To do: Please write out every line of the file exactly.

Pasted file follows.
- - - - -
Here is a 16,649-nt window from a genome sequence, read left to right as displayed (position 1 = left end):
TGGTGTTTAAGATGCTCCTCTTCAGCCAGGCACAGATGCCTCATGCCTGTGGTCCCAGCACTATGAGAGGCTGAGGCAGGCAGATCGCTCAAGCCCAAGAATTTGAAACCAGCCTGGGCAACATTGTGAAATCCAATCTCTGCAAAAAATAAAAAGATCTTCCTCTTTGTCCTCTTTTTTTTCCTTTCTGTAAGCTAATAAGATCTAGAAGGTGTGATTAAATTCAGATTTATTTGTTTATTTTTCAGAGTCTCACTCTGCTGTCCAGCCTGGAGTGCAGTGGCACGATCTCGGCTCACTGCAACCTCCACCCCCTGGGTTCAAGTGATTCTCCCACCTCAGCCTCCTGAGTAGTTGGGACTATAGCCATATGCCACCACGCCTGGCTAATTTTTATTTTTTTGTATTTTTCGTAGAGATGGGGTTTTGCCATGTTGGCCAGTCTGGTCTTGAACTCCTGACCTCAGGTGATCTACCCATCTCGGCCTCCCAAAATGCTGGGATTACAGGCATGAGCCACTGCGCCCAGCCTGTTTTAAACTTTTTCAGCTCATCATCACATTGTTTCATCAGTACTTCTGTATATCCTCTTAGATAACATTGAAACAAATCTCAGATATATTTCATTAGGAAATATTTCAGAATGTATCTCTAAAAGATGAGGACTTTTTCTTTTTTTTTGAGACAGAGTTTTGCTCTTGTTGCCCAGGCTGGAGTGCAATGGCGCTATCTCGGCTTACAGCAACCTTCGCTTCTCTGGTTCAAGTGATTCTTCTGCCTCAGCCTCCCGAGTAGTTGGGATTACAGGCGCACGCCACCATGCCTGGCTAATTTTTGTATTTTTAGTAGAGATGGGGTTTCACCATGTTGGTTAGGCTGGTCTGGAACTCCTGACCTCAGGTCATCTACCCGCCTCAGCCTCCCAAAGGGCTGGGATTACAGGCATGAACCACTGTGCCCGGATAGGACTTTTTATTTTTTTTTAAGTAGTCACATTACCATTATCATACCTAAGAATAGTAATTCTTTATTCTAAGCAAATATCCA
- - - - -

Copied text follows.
Here is a 16,649-nt window from a genome sequence, read left to right as displayed (position 1 = left end):
TGGTGTTTAAGATGCTCCTCTTCAGCCAGGCACAGATGCCTCATGCCTGTGGTCCCAGCACTATGAGAGGCTGAGGCAGGCAGATCGCTCAAGCCCAAGAATTTGAAACCAGCCTGGGCAACATTGTGAAATCCAATCTCTGCAAAAAATAAAAAGATCTTCCTCTTTGTCCTCTTTTTTTTCCTTTCTGTAAGCTAATAAGATCTAGAAGGTGTGATTAAATTCAGATTTATTTGTTTATTTTTCAGAGTCTCACTCTGCTGTCCAGCCTGGAGTGCAGTGGCACGATCTCGGCTCACTGCAACCTCCACCCCCTGGGTTCAAGTGATTCTCCCACCTCAGCCTCCTGAGTAGTTGGGACTATAGCCATATGCCACCACGCCTGGCTAATTTTTATTTTTTTGTATTTTTCGTAGAGATGGGGTTTTGCCATGTTGGCCAGTCTGGTCTTGAACTCCTGACCTCAGGTGATCTACCCATCTCGGCCTCCCAAAATGCTGGGATTACAGGCATGAGCCACTGCGCCCAGCCTGTTTTAAACTTTTTCAGCTCATCATCACATTGTTTCATCAGTACTTCTGTATATCCTCTTAGATAACATTGAAACAAATCTCAGATATATTTCATTAGGAAATATTTCAGAATGTATCTCTAAAAGATGAGGACTTTTTCTTTTTTTTTGAGACAGAGTTTTGCTCTTGTTGCCCAGGCTGGAGTGCAATGGCGCTATCTCGGCTTACAGCAACCTTCGCTTCTCTGGTTCAAGTGATTCTTCTGCCTCAGCCTCCCGAGTAGTTGGGATTACAGGCGCACGCCACCATGCCTGGCTAATTTTTGTATTTTTAGTAGAGATGGGGTTTCACCATGTTGGTTAGGCTGGTCTGGAACTCCTGACCTCAGGTCATCTACCCGCCTCAGCCTCCCAAAGGGCTGGGATTACAGGCATGAACCACTGTGCCCGGATAGGACTTTTTATTTTTTTTTAAGTAGTCACATTACCATTATCATACCTAAGAATAGTAATTCTTTATTCTAAGCAAATATCCA